“Lamplit by Shirley Temple’s Late Films”

With midnight gone are your dance numbers with butlers and windmills, your lollipop song sung up and down the aisle of a silver plane, the pumping arms everywhere, the making little fists, and the stamping feet, gone too all your sly and estimable powers, and you could even play the erhu and speak Chinese. You chose who were to fall in love, and with your matchmaking, wit, and charm make of them love you as their wise child. Onscreen you were most comfortable commodified as this orphan, free to be everyone’s little girl out in those seats lit up by your silver image—and I wept as surely they did when you made an older girl walk from her wheelchair into her father’s open arms on Christmas Eve, its precious poignancy coming from knowing who was president and what was wrong with him. Even as your sphinxine mane of curls darkened, you still fed that vast red body of the studio not your own, while guarding it from debt and the depravity to come. Then its suits in desperation miscast you to death and from that marched a meaner people capable of world war and cold. They bulldozed your bungalow on the lot, and when there was nothing for you to do, you were forced to go to school at last and so exposed to the hormones of your kind and your moon face and breasts grew. And what there was to work with in the end was stunted body for a few kid sister roles, jailbait for David Niven, Cary Grant, Ronald Reagan, and Fort Apache, a B-picture body. And no matter how hard you preened in high heels, it was only to jump and drown yourself in That Hagen Girl while taking the hint with you. You kept coming back like that until dawn, unreeling what the television finally shone on my tossed sheet—the whore’s revenge, giving it away, every last dime.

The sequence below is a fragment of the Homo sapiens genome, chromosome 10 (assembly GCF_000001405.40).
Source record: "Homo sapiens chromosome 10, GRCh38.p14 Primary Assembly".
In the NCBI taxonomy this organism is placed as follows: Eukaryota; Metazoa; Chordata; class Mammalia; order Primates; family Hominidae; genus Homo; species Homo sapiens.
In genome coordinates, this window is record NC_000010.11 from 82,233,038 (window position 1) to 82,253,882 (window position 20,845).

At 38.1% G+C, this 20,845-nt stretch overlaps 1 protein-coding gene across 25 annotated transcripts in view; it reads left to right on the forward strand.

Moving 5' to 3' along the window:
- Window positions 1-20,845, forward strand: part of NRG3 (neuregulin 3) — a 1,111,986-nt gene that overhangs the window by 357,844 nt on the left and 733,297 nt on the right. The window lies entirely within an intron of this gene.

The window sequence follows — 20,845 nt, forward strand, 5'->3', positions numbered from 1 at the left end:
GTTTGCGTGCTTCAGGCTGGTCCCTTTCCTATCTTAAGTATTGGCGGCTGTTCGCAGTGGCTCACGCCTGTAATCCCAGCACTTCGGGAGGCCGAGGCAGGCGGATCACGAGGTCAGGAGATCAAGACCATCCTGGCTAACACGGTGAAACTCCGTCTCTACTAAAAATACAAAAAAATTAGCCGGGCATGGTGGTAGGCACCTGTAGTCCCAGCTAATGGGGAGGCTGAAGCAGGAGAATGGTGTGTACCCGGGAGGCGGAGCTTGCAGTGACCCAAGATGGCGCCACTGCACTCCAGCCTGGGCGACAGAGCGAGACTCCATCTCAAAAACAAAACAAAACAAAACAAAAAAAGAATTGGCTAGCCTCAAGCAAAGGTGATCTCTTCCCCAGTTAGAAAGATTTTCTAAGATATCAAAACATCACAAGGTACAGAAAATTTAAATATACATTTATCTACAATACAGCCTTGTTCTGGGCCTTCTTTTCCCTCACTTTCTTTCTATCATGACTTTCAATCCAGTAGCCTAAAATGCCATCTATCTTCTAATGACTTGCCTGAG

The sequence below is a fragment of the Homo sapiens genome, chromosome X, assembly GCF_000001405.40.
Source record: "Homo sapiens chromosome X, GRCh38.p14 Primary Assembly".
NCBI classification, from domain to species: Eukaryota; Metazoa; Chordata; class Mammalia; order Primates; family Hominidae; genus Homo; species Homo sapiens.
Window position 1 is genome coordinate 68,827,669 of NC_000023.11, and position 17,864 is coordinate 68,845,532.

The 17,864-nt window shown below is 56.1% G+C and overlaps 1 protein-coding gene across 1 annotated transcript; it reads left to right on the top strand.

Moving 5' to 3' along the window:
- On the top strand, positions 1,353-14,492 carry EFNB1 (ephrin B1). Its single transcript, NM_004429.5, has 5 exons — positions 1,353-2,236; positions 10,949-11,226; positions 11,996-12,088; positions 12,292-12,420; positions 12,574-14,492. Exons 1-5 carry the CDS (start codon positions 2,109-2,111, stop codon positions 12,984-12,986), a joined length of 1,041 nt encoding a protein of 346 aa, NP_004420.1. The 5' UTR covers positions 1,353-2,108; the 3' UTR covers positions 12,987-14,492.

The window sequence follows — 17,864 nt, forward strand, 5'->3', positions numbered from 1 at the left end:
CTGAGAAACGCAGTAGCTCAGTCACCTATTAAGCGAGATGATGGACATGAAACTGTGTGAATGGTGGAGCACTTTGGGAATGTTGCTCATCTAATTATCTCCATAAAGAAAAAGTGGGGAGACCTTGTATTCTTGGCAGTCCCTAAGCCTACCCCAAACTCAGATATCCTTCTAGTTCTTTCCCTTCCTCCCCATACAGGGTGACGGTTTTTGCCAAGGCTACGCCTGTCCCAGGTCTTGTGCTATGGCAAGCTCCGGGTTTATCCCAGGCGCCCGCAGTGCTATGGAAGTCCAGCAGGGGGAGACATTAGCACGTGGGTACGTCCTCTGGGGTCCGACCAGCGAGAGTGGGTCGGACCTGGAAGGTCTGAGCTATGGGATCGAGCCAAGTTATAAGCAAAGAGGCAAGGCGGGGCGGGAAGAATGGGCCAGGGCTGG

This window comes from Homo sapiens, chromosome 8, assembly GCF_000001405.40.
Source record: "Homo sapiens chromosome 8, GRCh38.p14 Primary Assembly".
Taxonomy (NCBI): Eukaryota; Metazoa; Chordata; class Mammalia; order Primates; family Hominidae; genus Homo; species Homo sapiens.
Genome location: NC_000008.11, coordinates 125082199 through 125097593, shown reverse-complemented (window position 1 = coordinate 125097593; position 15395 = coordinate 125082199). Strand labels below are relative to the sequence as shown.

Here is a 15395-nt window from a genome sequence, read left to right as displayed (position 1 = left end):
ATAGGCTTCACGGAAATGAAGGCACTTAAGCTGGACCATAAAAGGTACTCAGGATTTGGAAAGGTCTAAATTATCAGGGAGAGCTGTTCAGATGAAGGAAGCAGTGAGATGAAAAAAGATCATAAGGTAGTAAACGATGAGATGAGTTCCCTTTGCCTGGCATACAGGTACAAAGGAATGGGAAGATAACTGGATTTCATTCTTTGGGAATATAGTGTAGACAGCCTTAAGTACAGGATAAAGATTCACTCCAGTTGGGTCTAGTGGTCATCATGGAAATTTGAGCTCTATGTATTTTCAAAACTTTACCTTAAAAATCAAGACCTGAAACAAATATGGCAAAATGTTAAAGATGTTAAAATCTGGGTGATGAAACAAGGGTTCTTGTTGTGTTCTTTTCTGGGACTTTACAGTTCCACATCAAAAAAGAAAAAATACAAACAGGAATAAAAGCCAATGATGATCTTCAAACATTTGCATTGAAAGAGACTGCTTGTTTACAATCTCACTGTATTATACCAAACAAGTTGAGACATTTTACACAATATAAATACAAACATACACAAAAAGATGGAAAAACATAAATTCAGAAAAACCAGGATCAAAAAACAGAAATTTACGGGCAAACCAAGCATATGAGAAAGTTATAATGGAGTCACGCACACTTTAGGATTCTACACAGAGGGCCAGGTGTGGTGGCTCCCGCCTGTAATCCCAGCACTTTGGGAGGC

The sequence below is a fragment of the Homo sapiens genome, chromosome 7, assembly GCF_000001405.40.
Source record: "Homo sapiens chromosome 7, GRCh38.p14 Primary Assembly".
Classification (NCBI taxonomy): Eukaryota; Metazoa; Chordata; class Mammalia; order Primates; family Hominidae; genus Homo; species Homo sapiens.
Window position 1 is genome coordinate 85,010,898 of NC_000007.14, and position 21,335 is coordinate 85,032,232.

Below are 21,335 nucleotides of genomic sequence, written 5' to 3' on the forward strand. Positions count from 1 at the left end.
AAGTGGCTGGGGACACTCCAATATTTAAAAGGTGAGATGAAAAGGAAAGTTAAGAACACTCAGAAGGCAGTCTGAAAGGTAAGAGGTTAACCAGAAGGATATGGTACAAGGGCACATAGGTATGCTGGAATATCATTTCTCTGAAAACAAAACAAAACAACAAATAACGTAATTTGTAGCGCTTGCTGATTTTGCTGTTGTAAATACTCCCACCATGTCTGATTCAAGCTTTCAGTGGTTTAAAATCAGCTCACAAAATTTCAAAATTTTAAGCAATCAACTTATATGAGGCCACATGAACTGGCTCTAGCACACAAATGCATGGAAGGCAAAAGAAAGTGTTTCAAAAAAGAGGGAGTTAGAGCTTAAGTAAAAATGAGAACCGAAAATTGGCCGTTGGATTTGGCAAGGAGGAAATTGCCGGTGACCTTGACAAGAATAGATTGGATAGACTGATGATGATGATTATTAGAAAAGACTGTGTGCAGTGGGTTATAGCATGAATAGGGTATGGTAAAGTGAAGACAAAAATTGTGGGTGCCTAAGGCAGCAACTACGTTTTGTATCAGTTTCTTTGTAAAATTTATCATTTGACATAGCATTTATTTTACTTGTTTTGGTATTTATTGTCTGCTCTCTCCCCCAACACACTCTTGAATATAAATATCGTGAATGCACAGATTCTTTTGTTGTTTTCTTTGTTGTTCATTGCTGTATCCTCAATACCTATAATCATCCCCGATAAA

About James Reidel

James Reidel is a poet, writer, translator, editor, and biographer. He has published a biography of Weldon Kees and is the author of two volumes of poetry. He has translated novels by Franz Werfel, the poetry of Thomas Bernhard, plays by Robert Walser, and a forthcoming three-volume collection of the works of Georg Trakl.